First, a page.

Posted by Sadie from ? (184.108.40.206) on Saturday, May 24, 2003 at 3:39PM :
EPIC Welcomes End of UN Sanctions on Iraq, Yet Questions Circumstances
After nearly 13 years of economic sanctions on Iraq, the UN Security Council passed Resolution 1483 yesterday, which will lift the crippling embargo. With Syria absent, the 15 member Security Council passed the U.S.-sponsored resolution by a vote of 14-0.
Under this resolution, UN Secretary General Kofi Annan is to appoint a special representative to work with American and British powers in forming a new government (New York Times 5/22/03). It also establishes a U.S./UK-controlled Development Fund for Iraq that will be funded by Iraqi oil revenues. Stripped of decision-making power over the use of this fund, the world body will only be able to monitor and counsel the powers on the use of these funds. The UN will become part of an advisory board that includes representatives of the International Monetary Fund, the Arab Fund for Social and Economic Development and the World Bank.
Resolution 1483 grants the U.S. and UK broad authority over the management of Iraq, the formation of a new Iraqi government and Iraq’s oil revenues. After the vote, U.S. Ambassador to the UN John Negroponte stated, "It is time for the Iraqi people to benefit from their natural resources." (CNN 5/22/03)
Given the diminished credibility of Negroponte’s statements, EPIC is unconvinced and will be closely observing how the occupying powers manage Iraq’s oil resources. And there are additional concerns. “Ending the 13-year economic embargo of Iraq can help revitalize Iraq’s economy, but only if security is restored,” said EPIC Director Erik Gustafson.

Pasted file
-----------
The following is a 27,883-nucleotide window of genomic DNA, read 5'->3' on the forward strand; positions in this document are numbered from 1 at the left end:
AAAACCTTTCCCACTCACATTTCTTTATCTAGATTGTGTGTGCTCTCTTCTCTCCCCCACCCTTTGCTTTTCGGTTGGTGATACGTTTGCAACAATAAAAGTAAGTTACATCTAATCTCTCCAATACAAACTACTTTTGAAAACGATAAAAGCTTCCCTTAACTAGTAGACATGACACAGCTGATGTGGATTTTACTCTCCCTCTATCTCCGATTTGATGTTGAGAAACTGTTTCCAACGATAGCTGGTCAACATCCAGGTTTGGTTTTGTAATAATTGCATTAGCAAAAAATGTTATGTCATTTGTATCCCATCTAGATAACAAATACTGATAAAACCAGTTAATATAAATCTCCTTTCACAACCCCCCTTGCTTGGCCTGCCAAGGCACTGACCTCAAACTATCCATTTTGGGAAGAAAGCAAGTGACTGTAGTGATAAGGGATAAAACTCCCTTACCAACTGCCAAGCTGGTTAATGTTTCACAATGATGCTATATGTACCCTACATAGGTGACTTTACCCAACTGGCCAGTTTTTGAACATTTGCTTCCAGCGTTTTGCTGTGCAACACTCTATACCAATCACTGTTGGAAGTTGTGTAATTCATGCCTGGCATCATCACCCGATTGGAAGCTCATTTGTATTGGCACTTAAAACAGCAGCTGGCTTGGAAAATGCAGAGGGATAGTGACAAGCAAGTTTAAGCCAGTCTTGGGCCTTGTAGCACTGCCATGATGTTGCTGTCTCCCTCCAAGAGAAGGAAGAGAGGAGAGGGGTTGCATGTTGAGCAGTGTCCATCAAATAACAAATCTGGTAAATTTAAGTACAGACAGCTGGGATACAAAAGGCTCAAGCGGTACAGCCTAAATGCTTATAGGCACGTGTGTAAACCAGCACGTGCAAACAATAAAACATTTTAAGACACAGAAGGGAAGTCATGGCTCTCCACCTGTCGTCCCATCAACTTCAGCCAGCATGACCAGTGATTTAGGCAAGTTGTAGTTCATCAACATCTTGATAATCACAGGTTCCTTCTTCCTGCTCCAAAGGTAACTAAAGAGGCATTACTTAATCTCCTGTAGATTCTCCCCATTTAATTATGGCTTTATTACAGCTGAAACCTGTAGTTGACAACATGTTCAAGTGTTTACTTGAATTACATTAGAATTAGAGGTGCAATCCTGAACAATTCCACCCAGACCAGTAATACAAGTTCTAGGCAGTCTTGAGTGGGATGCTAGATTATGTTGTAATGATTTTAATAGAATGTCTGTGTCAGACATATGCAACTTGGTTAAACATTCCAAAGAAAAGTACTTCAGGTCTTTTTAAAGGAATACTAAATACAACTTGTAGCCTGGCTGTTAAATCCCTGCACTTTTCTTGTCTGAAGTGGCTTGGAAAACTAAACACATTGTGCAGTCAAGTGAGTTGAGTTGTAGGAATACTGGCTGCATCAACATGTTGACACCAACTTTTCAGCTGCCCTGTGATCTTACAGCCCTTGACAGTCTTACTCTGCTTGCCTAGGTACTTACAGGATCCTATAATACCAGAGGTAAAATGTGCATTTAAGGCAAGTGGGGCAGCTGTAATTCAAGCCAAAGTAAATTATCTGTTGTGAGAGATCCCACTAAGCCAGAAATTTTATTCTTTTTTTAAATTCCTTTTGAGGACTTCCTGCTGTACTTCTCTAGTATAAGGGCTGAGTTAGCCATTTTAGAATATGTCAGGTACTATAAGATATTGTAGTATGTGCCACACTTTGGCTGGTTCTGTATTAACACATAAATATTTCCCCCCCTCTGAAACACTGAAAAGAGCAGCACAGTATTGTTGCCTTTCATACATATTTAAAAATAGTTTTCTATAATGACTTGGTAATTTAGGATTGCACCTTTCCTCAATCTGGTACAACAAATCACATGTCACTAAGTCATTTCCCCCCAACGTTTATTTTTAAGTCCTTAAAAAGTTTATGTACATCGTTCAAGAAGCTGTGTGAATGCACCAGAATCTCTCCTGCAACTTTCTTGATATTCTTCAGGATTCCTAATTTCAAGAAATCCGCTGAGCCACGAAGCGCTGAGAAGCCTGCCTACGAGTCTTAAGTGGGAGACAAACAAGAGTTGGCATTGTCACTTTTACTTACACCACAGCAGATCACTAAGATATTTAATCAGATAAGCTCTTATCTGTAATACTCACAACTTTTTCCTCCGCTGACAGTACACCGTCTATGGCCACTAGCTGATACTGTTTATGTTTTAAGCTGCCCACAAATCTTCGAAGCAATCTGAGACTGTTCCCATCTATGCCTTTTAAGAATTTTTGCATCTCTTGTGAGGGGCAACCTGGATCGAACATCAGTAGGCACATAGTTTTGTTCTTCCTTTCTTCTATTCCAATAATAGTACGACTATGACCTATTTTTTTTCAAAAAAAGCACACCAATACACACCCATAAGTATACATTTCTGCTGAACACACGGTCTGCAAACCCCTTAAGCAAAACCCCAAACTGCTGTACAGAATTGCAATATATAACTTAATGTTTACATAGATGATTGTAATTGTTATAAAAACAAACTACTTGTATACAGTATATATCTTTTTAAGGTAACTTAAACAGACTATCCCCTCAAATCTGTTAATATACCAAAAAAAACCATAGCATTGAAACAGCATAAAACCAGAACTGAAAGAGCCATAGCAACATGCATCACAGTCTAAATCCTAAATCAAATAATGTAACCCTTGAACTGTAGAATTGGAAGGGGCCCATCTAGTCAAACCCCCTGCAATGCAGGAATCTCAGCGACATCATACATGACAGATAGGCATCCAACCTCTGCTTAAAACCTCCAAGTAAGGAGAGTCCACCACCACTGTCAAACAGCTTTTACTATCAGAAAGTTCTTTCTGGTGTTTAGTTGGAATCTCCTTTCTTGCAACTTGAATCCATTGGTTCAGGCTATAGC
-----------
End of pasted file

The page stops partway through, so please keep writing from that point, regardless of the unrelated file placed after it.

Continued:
Gustafson continued: “We never fully believed that Washington would allow sanctions to be lifted as long as Saddam Hussein ruled Iraq. The welfare of the Iraqi people was never enough of a factor to compel either the Clinton or Bush administration to find less destructive ways of confronting the tyranny of Saddam’s regime or to address U.S. and international security concerns.”
Today, however, does not mark the end of EPIC’s work. The same political climate in Washington that allowed economic sanctions against Iraq to continue, even after UN agencies revealed the extent to which sanctions had contributed to the excess deaths of half a million of children, persists to this day.
EPIC will continue to be a watchdog of U.S. policy toward Iraq. Alongside OxFam, Amnesty International, Voices in the Wilderness and other coalition partners, EPIC will closely monitor the occupation, political transition and reconstruction of Iraq. “As long as Iraqi soil is occupied by a foreign military presence, the Iraqi people are not free. An absence of security means the risk of a humanitarian crisis will continue. Without democracy, there will be no human rights in Iraq,” said Gustafson.
Help ensure peace and security and support democracy in Iraq by attending EPIC’s 2003 Iraq Forum and Lobby Days from June 14-17 in Washington DC. Join policy experts, human rights advocates, concerned citizens and activists in learning more about the post-war situation in Iraq and how you can work to improve it. Visit our website at www.epic-usa.org for more information.
Read the full text of the resolution which lifted sanctions on Iraq
Read more on what the lifting of sanctions means
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